Quality Roading and Services (QRS) made a $50,000 contribution to its owner and provided timely financial support to two Wairoa community spaces, during the half year ended 31 December 2021.
QRS board chair Guy Gaddum presented the six-month report to sole shareholder Wairoa District Council on Tuesday [22 March].
Despite revenue of $8.5 million being down on the $13.3 million recorded in the same period last year, Mr Gaddum says the company is in a “sound financial” position and is ready to face the challenges ahead.
“As we enter 2022, we’re starting to see a reduction in tender opportunities from central Government as investment in infrastructure following the pandemic has understandably slowed.”
“We must also contend with rising inflation and a tight labour market,” added Mr Gaddum.
Mr Gaddum says 2021 was a period of unprecedented opportunity for all contractors “but now we’re having to adjust our revenue and subsequent cost expectations to match the new norm.”
In response, QRS has been building employee skills and capability so it can take advantage of opportunities that present themselves such as in housing and three water infrastructure. “The company has expertise in these areas.”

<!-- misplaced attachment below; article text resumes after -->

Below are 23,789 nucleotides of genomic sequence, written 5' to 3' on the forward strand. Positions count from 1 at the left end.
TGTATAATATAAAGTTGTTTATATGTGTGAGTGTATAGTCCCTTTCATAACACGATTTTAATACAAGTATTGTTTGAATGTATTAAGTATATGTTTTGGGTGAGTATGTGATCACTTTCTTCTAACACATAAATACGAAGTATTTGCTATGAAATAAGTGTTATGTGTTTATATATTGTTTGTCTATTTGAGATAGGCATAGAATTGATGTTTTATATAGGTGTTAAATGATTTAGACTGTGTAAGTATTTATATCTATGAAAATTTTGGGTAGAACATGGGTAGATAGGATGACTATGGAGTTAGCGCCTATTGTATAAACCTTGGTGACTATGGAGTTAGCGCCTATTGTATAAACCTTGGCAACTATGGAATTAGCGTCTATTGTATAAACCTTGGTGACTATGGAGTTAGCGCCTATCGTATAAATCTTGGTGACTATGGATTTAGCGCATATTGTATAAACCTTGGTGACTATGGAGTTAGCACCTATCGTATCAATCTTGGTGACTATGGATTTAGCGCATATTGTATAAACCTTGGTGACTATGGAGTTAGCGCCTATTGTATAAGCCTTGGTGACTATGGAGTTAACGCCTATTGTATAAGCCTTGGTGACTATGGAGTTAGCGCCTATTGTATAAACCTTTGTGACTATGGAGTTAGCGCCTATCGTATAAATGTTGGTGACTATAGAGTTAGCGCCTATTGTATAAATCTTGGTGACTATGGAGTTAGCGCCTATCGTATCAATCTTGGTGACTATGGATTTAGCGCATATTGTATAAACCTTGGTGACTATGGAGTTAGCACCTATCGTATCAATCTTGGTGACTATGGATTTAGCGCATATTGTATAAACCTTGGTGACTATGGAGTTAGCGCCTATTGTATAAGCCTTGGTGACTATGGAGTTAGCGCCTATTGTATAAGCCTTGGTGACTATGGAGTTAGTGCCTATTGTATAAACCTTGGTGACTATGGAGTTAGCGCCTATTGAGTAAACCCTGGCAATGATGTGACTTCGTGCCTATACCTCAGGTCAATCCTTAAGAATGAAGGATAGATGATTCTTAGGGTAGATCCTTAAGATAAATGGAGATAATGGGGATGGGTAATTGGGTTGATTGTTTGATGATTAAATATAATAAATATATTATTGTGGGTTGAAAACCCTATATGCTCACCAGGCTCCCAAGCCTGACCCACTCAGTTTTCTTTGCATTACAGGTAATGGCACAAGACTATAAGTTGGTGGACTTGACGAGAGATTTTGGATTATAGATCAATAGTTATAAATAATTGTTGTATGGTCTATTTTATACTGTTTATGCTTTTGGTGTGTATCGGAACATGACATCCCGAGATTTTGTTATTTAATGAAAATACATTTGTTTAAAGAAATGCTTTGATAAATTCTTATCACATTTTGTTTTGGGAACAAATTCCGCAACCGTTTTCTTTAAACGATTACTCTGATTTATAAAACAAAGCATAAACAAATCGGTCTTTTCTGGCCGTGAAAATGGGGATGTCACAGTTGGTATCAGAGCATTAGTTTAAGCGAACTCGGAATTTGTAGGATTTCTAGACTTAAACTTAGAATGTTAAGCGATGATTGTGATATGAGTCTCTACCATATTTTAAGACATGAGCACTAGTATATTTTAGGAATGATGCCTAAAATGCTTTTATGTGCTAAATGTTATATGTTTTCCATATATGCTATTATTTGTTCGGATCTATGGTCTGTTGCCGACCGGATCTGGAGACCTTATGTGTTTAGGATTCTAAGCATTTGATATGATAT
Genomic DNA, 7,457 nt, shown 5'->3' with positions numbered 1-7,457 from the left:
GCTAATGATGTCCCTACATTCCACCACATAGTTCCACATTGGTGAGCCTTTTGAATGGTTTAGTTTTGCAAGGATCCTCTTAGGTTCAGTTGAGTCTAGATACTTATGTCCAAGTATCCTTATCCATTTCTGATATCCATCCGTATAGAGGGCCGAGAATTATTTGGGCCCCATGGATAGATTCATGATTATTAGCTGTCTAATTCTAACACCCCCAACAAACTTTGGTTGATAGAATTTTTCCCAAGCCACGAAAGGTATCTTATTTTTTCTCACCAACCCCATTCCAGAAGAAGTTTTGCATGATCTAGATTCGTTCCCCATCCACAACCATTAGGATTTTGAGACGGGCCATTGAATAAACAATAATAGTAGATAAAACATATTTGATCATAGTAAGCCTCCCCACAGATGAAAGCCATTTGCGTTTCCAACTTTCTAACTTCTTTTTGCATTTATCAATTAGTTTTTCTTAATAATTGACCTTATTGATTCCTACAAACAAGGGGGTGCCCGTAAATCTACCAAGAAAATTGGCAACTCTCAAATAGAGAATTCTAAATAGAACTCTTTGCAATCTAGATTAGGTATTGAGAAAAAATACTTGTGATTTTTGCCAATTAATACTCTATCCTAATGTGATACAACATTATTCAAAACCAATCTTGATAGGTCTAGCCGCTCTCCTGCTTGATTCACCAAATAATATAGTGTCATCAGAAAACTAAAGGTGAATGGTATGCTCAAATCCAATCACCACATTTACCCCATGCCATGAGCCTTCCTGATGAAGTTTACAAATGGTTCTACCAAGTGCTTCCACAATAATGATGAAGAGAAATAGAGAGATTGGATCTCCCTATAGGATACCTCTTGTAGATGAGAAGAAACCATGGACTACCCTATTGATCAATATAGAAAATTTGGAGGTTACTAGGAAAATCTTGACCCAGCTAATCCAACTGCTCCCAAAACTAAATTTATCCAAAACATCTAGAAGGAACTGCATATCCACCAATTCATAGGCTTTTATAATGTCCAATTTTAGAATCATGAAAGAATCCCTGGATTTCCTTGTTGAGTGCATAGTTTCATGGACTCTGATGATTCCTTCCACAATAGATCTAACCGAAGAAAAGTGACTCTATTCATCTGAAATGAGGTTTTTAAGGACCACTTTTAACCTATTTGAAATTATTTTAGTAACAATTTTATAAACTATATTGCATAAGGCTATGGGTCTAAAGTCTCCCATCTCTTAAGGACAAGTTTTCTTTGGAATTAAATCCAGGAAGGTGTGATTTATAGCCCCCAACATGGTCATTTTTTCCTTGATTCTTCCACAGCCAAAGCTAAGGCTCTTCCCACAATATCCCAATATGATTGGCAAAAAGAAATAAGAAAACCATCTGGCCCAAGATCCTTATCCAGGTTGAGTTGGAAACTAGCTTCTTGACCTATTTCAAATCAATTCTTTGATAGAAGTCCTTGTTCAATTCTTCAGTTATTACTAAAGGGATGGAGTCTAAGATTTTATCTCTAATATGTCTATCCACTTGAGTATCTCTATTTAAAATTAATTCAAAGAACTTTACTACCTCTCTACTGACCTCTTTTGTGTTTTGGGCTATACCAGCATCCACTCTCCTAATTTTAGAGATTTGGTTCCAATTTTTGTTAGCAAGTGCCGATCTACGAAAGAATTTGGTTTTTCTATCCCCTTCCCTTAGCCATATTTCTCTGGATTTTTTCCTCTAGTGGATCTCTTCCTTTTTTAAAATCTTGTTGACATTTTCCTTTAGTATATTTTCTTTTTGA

Mr Gaddum added that “thoughtful employee hiring and our investment in retention have been smart proactive steps to take. We have the agility and ability to pivot.”
Mr Gaddum thanked chief executive Jeremy Harker for his first six months of leadership. Just 17 days after he stepped into the role New Zealand went into a Level 4 lockdown.
“Whilst managing the short-term challenges of the pandemic Jeremy has continued to bring a long-term view on the financial uncertainty all business face at the moment.”
During the six-month period the company made a $50,000 contribution to Wairoa District Council, and two lots of $40,000 contributions to two trusted and well-regarded community spaces: Wairoa Community Centre and Wairoa Museum.
“Social responsibility is a central operating principle for QRS and we have a duty to make a positive contribution to the community we operate in,” says Mr Gaddum.
For the first time, QRS’s six-month report shares stories of the people behind QRS’s positive facts and figures. Mr Gaddum says the staff stories serve as a reminder of QRS’s ripple effect. “When we employ local men and women, then help build their skills and qualifications, they become as equally invested in the community’s future as we are.”
28 March 2022
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